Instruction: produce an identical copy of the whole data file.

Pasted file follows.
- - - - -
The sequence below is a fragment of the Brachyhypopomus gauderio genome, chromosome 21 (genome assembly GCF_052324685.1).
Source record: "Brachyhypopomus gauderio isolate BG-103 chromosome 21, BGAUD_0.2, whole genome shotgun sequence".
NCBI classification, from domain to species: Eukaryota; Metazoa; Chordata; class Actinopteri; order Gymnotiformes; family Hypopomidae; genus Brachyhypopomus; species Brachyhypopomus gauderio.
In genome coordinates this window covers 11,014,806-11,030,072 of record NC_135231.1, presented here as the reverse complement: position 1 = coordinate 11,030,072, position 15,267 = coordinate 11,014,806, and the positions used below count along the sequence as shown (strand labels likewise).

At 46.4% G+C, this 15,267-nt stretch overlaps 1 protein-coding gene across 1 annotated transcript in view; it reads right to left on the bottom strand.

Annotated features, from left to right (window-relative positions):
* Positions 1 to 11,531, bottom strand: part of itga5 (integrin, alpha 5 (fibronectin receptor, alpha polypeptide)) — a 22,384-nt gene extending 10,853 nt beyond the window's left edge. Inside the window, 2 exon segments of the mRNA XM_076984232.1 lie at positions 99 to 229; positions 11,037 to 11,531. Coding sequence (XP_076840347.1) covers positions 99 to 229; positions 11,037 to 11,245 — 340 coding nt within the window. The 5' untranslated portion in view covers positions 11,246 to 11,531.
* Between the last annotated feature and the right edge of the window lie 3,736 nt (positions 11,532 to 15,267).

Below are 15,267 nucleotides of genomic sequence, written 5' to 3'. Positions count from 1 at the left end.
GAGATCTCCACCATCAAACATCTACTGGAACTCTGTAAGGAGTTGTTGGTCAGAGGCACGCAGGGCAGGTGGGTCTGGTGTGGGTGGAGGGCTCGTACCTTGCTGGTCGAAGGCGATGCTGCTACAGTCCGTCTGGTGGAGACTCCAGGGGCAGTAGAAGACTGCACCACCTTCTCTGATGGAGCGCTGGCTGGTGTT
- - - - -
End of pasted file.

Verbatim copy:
The sequence below is a fragment of the Brachyhypopomus gauderio genome, chromosome 21 (genome assembly GCF_052324685.1).
Source record: "Brachyhypopomus gauderio isolate BG-103 chromosome 21, BGAUD_0.2, whole genome shotgun sequence".
NCBI classification, from domain to species: Eukaryota; Metazoa; Chordata; class Actinopteri; order Gymnotiformes; family Hypopomidae; genus Brachyhypopomus; species Brachyhypopomus gauderio.
In genome coordinates this window covers 11,014,806-11,030,072 of record NC_135231.1, presented here as the reverse complement: position 1 = coordinate 11,030,072, position 15,267 = coordinate 11,014,806, and the positions used below count along the sequence as shown (strand labels likewise).

At 46.4% G+C, this 15,267-nt stretch overlaps 1 protein-coding gene across 1 annotated transcript in view; it reads right to left on the bottom strand.

Annotated features, from left to right (window-relative positions):
* Positions 1 to 11,531, bottom strand: part of itga5 (integrin, alpha 5 (fibronectin receptor, alpha polypeptide)) — a 22,384-nt gene extending 10,853 nt beyond the window's left edge. Inside the window, 2 exon segments of the mRNA XM_076984232.1 lie at positions 99 to 229; positions 11,037 to 11,531. Coding sequence (XP_076840347.1) covers positions 99 to 229; positions 11,037 to 11,245 — 340 coding nt within the window. The 5' untranslated portion in view covers positions 11,246 to 11,531.
* Between the last annotated feature and the right edge of the window lie 3,736 nt (positions 11,532 to 15,267).

Below are 15,267 nucleotides of genomic sequence, written 5' to 3'. Positions count from 1 at the left end.
GAGATCTCCACCATCAAACATCTACTGGAACTCTGTAAGGAGTTGTTGGTCAGAGGCACGCAGGGCAGGTGGGTCTGGTGTGGGTGGAGGGCTCGTACCTTGCTGGTCGAAGGCGATGCTGCTACAGTCCGTCTGGTGGAGACTCCAGGGGCAGTAGAAGACTGCACCACCTTCTCTGATGGAGCGCTGGCTGGTGTT